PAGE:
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Victoria's garden suite housing strategy yields 22 approvals among 7,000 eligible properties

Victoria's plans to infuse 'gentle-density' into residential neighbourhoods through a simplified and fast-tracked garden suite policy has failed to generate interest. Only 22 applications have been approved under the program despite nearly 7,000 properties being eligible for garden suites. Calling the program effective, if re-elected Mayor Lisa Helps plans to expand the garden suite initiative to permit 'family-sized' units applicable to 5,600 properties.

Victoria's garden suite housing strategy yields 22 approvals among 7,000 eligible properties
The City of Victoria’s streamlined and less onerous garden suite approvals process has yielded less than two dozen successful applications since its introduction in 2017, according to Mayor of Victoria Lisa Helps.
As part of a re-election platform outlined on the mayor’s website, Helps identifies 22 standalone garden suites as having received the green light from city hall within the last year while pointing out that only 18 such approvals were handed down in the previous decade-plus. Just under 20 are currently awaiting approval.
Nevertheless, at the time of its introduction the fast-tracked garden suite policy was praised by mayor and council as a major step towards easing Victoria’s tight rental housing market through gentle-density applicable to nearly 7,000 properties within the municipality.
Although the garden suite concept is sound and can provide a density up-lift without drastically changing the make-up of residential neighbourhoods, provincial regulations surrounding the construction of garden suites and the City’s requirement to allow only long-term rentals in lieu of short-term rentals (such as AirBnB’s) within them have essentially crippled the policy before it could develop into a serious strategy.
At the time of the City’s release of its new regulations, BC Housing initiated a requirement to force would-be homeowners planning to construct a domicile on their property to pass an onerous builder’s exam prior to proceeding with any self-managed construction project, or to hire a professional builder.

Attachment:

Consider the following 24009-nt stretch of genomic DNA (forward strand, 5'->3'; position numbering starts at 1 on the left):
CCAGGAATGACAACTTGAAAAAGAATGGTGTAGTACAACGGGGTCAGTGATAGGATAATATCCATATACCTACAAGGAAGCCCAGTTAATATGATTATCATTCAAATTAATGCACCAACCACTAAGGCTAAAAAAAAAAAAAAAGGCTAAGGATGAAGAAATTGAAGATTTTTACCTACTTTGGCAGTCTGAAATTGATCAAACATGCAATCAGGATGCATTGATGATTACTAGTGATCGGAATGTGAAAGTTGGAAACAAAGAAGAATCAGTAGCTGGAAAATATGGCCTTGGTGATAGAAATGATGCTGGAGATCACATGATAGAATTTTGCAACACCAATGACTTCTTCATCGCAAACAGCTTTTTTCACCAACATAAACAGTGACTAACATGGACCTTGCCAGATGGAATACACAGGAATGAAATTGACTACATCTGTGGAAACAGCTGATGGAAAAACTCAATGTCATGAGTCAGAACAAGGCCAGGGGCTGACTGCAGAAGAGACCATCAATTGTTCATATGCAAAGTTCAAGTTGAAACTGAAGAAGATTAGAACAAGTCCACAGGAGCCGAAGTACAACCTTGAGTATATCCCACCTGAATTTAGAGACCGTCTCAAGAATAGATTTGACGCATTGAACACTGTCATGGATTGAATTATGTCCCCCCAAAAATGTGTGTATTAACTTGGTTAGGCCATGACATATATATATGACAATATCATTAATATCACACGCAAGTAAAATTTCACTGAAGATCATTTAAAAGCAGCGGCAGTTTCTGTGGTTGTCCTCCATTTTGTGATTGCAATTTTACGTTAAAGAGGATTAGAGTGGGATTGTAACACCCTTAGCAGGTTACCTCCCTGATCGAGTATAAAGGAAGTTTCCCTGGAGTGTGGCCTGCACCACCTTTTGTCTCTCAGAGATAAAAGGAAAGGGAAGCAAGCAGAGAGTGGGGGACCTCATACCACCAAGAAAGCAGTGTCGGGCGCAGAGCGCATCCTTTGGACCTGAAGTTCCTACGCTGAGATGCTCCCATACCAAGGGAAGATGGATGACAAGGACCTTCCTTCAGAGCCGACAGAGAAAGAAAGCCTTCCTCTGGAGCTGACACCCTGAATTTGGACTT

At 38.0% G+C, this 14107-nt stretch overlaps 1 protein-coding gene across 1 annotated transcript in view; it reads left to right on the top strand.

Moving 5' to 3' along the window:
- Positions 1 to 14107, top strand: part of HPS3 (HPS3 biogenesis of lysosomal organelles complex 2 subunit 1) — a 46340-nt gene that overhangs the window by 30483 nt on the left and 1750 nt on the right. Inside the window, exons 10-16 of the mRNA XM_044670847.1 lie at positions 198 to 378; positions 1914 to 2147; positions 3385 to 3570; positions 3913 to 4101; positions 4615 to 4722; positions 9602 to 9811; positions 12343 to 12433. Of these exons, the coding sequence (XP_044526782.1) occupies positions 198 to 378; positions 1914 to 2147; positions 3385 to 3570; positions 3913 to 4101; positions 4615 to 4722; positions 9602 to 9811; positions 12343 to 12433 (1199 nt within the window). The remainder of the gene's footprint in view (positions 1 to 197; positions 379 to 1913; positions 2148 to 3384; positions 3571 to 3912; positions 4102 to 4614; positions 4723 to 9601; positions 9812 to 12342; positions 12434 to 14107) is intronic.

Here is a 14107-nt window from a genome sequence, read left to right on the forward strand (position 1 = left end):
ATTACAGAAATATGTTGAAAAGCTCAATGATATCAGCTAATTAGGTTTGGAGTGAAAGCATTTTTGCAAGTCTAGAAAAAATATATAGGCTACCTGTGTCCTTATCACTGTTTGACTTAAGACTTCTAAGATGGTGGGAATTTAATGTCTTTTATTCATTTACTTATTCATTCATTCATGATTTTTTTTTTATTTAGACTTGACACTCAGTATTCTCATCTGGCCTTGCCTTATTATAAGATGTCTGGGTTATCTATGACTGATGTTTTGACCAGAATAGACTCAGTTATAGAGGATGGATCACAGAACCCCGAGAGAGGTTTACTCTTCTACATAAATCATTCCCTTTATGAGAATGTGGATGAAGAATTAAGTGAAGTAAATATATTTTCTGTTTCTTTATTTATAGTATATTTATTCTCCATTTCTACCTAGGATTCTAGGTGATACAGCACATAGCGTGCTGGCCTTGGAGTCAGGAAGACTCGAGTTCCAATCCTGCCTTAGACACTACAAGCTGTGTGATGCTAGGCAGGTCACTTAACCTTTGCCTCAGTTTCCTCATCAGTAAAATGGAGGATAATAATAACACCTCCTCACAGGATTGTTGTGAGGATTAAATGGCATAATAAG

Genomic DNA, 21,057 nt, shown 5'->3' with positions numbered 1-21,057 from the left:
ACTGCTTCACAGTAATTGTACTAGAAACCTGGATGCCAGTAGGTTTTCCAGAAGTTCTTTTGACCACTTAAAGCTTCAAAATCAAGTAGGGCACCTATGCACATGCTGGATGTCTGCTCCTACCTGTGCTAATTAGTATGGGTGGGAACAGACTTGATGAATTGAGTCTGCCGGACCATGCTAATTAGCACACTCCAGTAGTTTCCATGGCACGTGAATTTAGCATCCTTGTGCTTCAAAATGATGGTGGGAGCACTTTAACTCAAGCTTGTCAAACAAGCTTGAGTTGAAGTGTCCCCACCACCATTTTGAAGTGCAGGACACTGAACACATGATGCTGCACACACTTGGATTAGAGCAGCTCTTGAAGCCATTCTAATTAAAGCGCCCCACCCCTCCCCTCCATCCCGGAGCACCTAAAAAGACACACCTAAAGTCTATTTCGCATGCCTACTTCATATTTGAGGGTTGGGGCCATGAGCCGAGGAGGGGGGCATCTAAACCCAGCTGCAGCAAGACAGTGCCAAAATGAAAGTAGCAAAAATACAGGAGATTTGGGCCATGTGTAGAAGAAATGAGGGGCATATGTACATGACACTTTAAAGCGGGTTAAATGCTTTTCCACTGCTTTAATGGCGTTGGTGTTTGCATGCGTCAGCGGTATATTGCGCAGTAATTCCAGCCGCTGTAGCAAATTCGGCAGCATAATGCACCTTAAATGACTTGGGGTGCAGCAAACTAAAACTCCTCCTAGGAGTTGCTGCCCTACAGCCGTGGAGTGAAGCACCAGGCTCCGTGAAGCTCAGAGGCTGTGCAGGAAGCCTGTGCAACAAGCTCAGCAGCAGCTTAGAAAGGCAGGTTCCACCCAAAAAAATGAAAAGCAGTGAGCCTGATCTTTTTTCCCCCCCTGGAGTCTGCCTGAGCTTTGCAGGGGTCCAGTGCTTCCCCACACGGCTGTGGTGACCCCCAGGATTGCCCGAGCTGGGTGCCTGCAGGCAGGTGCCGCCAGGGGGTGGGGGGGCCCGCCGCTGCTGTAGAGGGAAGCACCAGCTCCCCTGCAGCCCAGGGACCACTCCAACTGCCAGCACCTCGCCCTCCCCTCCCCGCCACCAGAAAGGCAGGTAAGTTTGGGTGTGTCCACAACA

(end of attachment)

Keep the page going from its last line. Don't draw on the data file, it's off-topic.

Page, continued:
Scoring a pass on the exam has proven to be challenging (even among individuals with construction experience), and the result is fewer owner-build construction projects in the province or a significantly costlier investment at the hands of professionals.
For a small garden suite the present-day cost of professional construction has been estimated at approximately $150,000 or more, depending on site conditions and the desired level of finishings. Municipal taxes, through an up-lift in the value of a property with a secondary home, would also increase.
Considering the ultra-low conversion rate (22 out of 7,000 properties), the City’s program – while a big step forward in terms of reduced bureaucracy and permitting costs – is difficult to paint as anything other than a failure.
But that isn’t stopping the mayor from promising to build on the garden suite program.
On Helps’ blog, the mayor’s re-election communications director Wesley MacInnis states that should Helps be re-elected, she will “expand the [City’s] garden suite program to allow for larger, family-sized units on any of the 5,600 eligible plus-size lots.” Support for larger garden suites, the blog post states, is based on Helps’ having “recognized the effectiveness of this low-impact, citizen-initiated development.”
Of the 7,000 properties where garden suites could be built, 5,600 are deemed large enough to accommodate a secondary home Helps’ team considers suitable for a family. What defines a family-sized home, or the potential construction costs involved in building such a home, are not identified. C
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